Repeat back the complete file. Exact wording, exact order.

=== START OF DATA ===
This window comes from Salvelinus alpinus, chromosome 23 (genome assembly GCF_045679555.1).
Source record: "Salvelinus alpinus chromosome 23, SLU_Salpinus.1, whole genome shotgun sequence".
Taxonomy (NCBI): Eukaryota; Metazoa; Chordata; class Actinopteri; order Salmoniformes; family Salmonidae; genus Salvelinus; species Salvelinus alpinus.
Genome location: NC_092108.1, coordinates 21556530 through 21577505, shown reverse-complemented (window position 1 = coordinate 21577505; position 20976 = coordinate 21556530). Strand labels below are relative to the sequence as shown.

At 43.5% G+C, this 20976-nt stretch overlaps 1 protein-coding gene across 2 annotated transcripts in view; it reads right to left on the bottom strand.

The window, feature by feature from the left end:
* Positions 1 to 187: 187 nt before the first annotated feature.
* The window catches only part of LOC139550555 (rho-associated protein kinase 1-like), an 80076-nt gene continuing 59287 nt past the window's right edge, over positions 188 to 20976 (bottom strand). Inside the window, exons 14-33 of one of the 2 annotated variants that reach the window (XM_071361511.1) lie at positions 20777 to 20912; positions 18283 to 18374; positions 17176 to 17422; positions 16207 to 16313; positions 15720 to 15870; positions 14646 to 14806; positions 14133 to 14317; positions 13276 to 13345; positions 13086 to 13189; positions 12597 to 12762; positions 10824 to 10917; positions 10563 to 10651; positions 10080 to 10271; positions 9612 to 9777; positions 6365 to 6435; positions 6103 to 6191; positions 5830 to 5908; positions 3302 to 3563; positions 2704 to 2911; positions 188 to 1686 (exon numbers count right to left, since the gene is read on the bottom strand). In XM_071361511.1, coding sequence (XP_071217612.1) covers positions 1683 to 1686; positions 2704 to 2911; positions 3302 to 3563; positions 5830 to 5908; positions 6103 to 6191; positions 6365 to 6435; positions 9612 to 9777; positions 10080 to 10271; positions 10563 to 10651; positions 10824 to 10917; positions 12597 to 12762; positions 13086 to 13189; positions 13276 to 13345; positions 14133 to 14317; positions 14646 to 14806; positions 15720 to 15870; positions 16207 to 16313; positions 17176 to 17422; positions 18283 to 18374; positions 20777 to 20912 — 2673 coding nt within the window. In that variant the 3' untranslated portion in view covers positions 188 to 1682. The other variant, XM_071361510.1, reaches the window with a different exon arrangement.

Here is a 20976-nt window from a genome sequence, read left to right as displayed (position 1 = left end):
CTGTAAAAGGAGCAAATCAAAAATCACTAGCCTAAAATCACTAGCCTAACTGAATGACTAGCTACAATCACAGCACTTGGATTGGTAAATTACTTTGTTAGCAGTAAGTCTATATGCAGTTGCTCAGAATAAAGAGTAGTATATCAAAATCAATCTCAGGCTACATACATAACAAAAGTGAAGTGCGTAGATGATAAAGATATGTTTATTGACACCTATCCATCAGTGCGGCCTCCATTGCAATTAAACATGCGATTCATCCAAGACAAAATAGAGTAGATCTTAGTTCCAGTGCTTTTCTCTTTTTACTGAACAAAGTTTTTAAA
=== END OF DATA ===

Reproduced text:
This window comes from Salvelinus alpinus, chromosome 23 (genome assembly GCF_045679555.1).
Source record: "Salvelinus alpinus chromosome 23, SLU_Salpinus.1, whole genome shotgun sequence".
Taxonomy (NCBI): Eukaryota; Metazoa; Chordata; class Actinopteri; order Salmoniformes; family Salmonidae; genus Salvelinus; species Salvelinus alpinus.
Genome location: NC_092108.1, coordinates 21556530 through 21577505, shown reverse-complemented (window position 1 = coordinate 21577505; position 20976 = coordinate 21556530). Strand labels below are relative to the sequence as shown.

At 43.5% G+C, this 20976-nt stretch overlaps 1 protein-coding gene across 2 annotated transcripts in view; it reads right to left on the bottom strand.

The window, feature by feature from the left end:
* Positions 1 to 187: 187 nt before the first annotated feature.
* The window catches only part of LOC139550555 (rho-associated protein kinase 1-like), an 80076-nt gene continuing 59287 nt past the window's right edge, over positions 188 to 20976 (bottom strand). Inside the window, exons 14-33 of one of the 2 annotated variants that reach the window (XM_071361511.1) lie at positions 20777 to 20912; positions 18283 to 18374; positions 17176 to 17422; positions 16207 to 16313; positions 15720 to 15870; positions 14646 to 14806; positions 14133 to 14317; positions 13276 to 13345; positions 13086 to 13189; positions 12597 to 12762; positions 10824 to 10917; positions 10563 to 10651; positions 10080 to 10271; positions 9612 to 9777; positions 6365 to 6435; positions 6103 to 6191; positions 5830 to 5908; positions 3302 to 3563; positions 2704 to 2911; positions 188 to 1686 (exon numbers count right to left, since the gene is read on the bottom strand). In XM_071361511.1, coding sequence (XP_071217612.1) covers positions 1683 to 1686; positions 2704 to 2911; positions 3302 to 3563; positions 5830 to 5908; positions 6103 to 6191; positions 6365 to 6435; positions 9612 to 9777; positions 10080 to 10271; positions 10563 to 10651; positions 10824 to 10917; positions 12597 to 12762; positions 13086 to 13189; positions 13276 to 13345; positions 14133 to 14317; positions 14646 to 14806; positions 15720 to 15870; positions 16207 to 16313; positions 17176 to 17422; positions 18283 to 18374; positions 20777 to 20912 — 2673 coding nt within the window. In that variant the 3' untranslated portion in view covers positions 188 to 1682. The other variant, XM_071361510.1, reaches the window with a different exon arrangement.

Here is a 20976-nt window from a genome sequence, read left to right as displayed (position 1 = left end):
CTGTAAAAGGAGCAAATCAAAAATCACTAGCCTAAAATCACTAGCCTAACTGAATGACTAGCTACAATCACAGCACTTGGATTGGTAAATTACTTTGTTAGCAGTAAGTCTATATGCAGTTGCTCAGAATAAAGAGTAGTATATCAAAATCAATCTCAGGCTACATACATAACAAAAGTGAAGTGCGTAGATGATAAAGATATGTTTATTGACACCTATCCATCAGTGCGGCCTCCATTGCAATTAAACATGCGATTCATCCAAGACAAAATAGAGTAGATCTTAGTTCCAGTGCTTTTCTCTTTTTACTGAACAAAGTTTTTAAA